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Campaign launched to stop the ‘biggest land grab in history’ as world leaders gather for climate summit

GLOBAL movement for tribal people’s rights Survival International is launching a major new campaign to stop “the biggest land grab in history” today as world leaders gather for a two-day climate summit.

The meeting, convened by US President Joe Biden, is expected to discuss plans to designate 30 per cent of Earth’s total surface as protected areas from human exploitation by 2030.

The so-called 30x30 agreement, deemed necessary to protect the planet from the impact of climate change, will then be ratified at the CoP26 climate summit in October.

But Survival International (SI), which was founded in 1969 in response to a genocide of peoples of the Amazon, warned that about 300 million people stand to lose their land and livelihood as a result.

“The plan to carve out 30 per cent of the Earth as ‘protected areas’ is a big green lie,” spokeswoman Fiore Longo said. “It is a plan without scientific basis that will do nothing to combat climate change or the loss of biodiversity, but will increase human suffering and the destruction of nature.”

She described the plan as “a deadly distraction from what is urgently needed to secure human diversity and all biodiversity: the recognition of indigenous peoples’ rights to their land.”

Some 230 non-governmental organisations have signed an open letter objecting to the 30x30 proposals, warning such an agreement is counterproductive and would “entrench an outmoded and unsustainable model of conservation.”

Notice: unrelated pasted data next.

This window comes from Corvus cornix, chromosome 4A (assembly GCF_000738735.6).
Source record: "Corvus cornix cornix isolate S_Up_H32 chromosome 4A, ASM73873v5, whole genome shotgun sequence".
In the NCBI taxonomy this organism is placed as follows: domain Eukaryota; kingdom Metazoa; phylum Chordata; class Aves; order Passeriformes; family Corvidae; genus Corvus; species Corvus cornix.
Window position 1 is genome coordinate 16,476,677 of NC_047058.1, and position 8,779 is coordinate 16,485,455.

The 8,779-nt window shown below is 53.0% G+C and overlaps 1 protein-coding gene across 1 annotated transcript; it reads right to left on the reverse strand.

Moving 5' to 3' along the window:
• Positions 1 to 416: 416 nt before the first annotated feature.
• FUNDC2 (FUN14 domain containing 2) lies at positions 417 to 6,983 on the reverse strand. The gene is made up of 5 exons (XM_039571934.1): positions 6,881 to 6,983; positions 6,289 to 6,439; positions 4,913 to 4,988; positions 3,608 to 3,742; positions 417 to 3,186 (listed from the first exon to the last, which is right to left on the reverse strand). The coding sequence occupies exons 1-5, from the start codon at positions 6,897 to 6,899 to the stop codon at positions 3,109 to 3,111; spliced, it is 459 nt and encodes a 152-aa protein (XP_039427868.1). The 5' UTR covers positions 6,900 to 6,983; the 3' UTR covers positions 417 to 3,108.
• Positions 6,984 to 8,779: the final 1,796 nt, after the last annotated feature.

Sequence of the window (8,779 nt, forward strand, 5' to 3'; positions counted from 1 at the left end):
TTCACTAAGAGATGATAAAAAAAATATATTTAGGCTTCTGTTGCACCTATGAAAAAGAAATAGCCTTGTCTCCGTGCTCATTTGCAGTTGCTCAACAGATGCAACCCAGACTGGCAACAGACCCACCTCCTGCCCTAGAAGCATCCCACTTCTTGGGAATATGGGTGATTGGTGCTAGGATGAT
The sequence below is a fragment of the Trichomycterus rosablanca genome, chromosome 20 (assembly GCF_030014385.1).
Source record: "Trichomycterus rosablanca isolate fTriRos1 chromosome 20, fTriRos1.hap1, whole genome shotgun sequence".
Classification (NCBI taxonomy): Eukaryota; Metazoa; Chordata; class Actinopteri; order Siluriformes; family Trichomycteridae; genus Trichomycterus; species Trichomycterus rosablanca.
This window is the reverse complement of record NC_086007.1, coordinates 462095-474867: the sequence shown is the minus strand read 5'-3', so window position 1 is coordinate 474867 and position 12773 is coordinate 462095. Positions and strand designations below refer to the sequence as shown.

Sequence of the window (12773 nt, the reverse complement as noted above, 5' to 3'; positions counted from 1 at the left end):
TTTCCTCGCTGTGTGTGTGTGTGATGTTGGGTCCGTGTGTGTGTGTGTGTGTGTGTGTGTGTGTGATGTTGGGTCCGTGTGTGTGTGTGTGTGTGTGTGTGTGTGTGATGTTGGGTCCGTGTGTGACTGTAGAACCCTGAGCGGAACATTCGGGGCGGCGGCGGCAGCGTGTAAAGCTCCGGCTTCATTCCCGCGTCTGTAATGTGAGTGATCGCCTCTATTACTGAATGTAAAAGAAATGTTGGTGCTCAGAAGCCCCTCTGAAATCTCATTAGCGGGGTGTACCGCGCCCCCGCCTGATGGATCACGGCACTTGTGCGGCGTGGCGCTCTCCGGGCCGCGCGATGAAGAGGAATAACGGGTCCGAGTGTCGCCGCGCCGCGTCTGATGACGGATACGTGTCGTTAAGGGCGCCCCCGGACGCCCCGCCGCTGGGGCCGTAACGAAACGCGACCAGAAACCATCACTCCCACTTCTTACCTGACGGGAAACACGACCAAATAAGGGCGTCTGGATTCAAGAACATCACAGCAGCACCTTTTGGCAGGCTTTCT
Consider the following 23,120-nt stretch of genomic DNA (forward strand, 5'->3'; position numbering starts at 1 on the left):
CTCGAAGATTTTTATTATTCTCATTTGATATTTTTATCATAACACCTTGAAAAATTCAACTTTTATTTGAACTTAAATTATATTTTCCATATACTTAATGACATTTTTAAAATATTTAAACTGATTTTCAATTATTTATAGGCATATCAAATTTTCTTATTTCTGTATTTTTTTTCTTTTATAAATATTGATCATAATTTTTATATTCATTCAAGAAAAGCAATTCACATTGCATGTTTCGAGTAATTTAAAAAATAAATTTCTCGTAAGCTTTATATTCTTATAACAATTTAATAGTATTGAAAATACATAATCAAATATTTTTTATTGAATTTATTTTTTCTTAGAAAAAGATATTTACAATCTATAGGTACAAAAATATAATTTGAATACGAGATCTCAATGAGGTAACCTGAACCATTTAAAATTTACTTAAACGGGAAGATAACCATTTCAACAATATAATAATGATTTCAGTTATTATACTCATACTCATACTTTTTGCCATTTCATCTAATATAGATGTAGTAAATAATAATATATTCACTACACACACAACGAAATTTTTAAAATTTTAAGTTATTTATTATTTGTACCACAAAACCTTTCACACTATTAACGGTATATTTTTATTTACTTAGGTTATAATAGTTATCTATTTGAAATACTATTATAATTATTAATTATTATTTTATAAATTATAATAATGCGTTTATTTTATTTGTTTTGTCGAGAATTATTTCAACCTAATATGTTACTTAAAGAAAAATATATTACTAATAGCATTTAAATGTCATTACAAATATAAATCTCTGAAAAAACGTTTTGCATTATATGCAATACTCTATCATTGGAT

SI reports that those whose lands have already been turned into protected areas have been the subject of “appalling abuses going back decades, including rape, torture and murder” carried out by rangers backed and funded by conservation organisations including the World Wildlife Fund and the World Conservation Society.

“This is a critical moment,” Ms Longo said. “If world leaders will meet on April 22 and discuss ‘business as usual,’ the outcome will be more false, unscientific, racist and colonial proposals such as the 30 per cent project and nature-based solutions.

“But outside the corridors of power, criticism is building. More and more people see clearly that this will be a catastrophe from a human rights perspective: indigenous and other local people in the global South will pay the price for environmental destruction they didn’t cause,” she said.

“And from an environmental perspective, it simply won’t work: kicking indigenous people off their land to create protected areas won’t help the climate.

“On the contrary, indigenous peoples are the best guardians of the natural world and an essential part of human diversity that is a key to protecting biodiversity. Their land rights must be recognised.”


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